Purpose: The purpose of this study was to evaluate the feasibility of assessing quantitative longitudinal fluid dynamics and total retinal fluid indices (TRFIs) with higher-order optical coherence tomography (OCT) for neovascular age-related macular degeneration (nAMD). Methods: A post hoc image analysis study was performed using the phase II OSPREY clinical trial comparing brolucizumab and aflibercept in nAMD. Higher-order OCT analysis using a machine learning−enabled fluid feature extraction platform was used to segment intraretinal fluid (IRF) and subretinal fluid (SRF) volumetric components. TRFI, the proportion of fluid volume against total retinal volume, was calculated. Longitudinal fluid metrics were evaluated for the following groups: all subjects (i.e. treatment agnostic), brolucizumab, and aflibercept. Results: Mean IRF and SRF volumes were significantly reduced from baseline at each timepoint for all groups. Fluid feature extraction allowed high-resolution assessment of quantitative fluid burden. A greater proportion of brolucizumab participants achieved true zero and minimal fluid (total fluid volume between 0.0001 and 0.001mm3) versus aflibercept participants at week 40. True zero fluid during q12 brolucizumab dosing was achieved in 36.6% to 38.5%, similar to the 25.6% to 38.5% during the corresponding q8 aflibercept cycles. TRFI was significantly reduced from baseline in all groups. Conclusions: Higher-order OCT analysis demonstrates the feasibility of fluid feature extraction and longitudinal volumetric fluid burden and TRFI characterization in nAMD, supporting a unique opportunity for fluid burden assessment and the impact on outcomes. Translational Relevance: Detection and characterization of disease activity is vital for optimal treatment of nAMD. Longitudinal assessment of fluid dynamics and the TRFI provide important proof of concept for future automated tools in characterizing disease activity.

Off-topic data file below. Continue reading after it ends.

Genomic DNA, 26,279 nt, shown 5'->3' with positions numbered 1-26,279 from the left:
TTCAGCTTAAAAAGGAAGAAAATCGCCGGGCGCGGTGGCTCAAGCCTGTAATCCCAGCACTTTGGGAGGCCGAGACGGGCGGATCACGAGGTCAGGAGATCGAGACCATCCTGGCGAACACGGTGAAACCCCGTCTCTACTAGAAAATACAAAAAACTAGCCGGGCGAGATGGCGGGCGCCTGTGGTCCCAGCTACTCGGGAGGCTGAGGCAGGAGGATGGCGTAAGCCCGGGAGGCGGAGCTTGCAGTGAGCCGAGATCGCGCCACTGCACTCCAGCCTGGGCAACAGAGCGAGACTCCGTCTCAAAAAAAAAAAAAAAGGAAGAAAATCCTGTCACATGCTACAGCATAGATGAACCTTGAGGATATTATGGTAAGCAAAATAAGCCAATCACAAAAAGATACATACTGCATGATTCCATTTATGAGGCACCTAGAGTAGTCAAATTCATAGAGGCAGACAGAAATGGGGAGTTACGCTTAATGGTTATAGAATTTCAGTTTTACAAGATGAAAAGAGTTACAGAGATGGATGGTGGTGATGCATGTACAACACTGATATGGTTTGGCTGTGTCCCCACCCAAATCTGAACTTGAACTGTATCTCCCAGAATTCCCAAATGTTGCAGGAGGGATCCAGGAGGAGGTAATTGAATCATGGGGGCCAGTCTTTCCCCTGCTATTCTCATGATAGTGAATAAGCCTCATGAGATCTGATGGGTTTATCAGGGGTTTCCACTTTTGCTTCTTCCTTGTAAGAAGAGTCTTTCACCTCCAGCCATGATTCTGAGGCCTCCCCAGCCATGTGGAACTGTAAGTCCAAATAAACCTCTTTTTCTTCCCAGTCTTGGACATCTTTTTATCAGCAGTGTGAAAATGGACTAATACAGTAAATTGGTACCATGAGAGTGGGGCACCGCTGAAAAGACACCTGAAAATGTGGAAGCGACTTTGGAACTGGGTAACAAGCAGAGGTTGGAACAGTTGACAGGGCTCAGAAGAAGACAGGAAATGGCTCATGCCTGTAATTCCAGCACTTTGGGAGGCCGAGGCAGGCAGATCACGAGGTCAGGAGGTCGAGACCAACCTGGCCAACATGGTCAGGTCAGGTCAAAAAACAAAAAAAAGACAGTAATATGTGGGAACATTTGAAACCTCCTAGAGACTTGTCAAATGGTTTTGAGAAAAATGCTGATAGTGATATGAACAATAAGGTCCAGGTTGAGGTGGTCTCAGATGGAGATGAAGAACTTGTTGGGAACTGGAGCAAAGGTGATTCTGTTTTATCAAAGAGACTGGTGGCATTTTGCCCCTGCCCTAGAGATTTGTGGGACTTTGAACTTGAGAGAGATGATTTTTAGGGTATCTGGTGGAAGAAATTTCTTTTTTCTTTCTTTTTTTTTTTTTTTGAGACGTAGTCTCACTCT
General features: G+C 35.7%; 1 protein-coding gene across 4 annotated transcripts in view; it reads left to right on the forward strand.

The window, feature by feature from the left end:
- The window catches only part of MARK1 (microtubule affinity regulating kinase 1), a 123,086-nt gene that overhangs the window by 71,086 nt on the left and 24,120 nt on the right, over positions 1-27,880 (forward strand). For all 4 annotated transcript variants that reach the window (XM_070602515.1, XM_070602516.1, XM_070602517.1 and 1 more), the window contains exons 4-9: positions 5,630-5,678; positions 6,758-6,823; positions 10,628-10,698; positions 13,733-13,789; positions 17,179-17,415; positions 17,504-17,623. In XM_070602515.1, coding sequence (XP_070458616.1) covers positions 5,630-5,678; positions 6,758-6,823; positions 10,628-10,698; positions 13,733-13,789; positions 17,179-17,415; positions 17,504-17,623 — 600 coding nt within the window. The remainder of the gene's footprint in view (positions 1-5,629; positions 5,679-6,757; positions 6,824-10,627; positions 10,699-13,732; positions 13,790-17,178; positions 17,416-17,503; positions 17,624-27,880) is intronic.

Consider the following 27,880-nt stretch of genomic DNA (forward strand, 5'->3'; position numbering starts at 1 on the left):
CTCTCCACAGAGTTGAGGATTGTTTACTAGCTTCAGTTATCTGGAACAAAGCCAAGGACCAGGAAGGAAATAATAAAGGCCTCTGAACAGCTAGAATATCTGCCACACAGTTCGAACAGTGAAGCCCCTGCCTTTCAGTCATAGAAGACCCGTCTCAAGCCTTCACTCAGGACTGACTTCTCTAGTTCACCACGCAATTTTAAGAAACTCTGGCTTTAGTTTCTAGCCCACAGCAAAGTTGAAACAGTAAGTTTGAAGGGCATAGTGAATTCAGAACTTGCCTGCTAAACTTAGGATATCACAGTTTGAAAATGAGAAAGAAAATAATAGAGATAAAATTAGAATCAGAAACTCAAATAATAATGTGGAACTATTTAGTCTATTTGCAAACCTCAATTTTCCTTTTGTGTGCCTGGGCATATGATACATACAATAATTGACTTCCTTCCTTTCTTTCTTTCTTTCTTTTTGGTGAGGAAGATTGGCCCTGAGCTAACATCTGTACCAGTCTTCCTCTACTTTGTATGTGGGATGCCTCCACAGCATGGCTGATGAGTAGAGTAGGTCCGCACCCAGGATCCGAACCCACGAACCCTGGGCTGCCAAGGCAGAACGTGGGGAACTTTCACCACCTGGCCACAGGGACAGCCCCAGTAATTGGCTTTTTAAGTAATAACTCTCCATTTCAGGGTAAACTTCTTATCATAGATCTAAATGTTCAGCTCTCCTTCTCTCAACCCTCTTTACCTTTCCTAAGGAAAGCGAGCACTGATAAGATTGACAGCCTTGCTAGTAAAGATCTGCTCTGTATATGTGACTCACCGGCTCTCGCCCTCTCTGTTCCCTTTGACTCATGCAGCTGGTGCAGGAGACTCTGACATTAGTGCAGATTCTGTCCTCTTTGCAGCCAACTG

- Fluid feature extraction
- Optical coherence tomography (OCT)
- Retinal fluid index
- Wet age-related macular degeneration (AMD)
ASJC Scopus subject areas
- Biomedical Engineering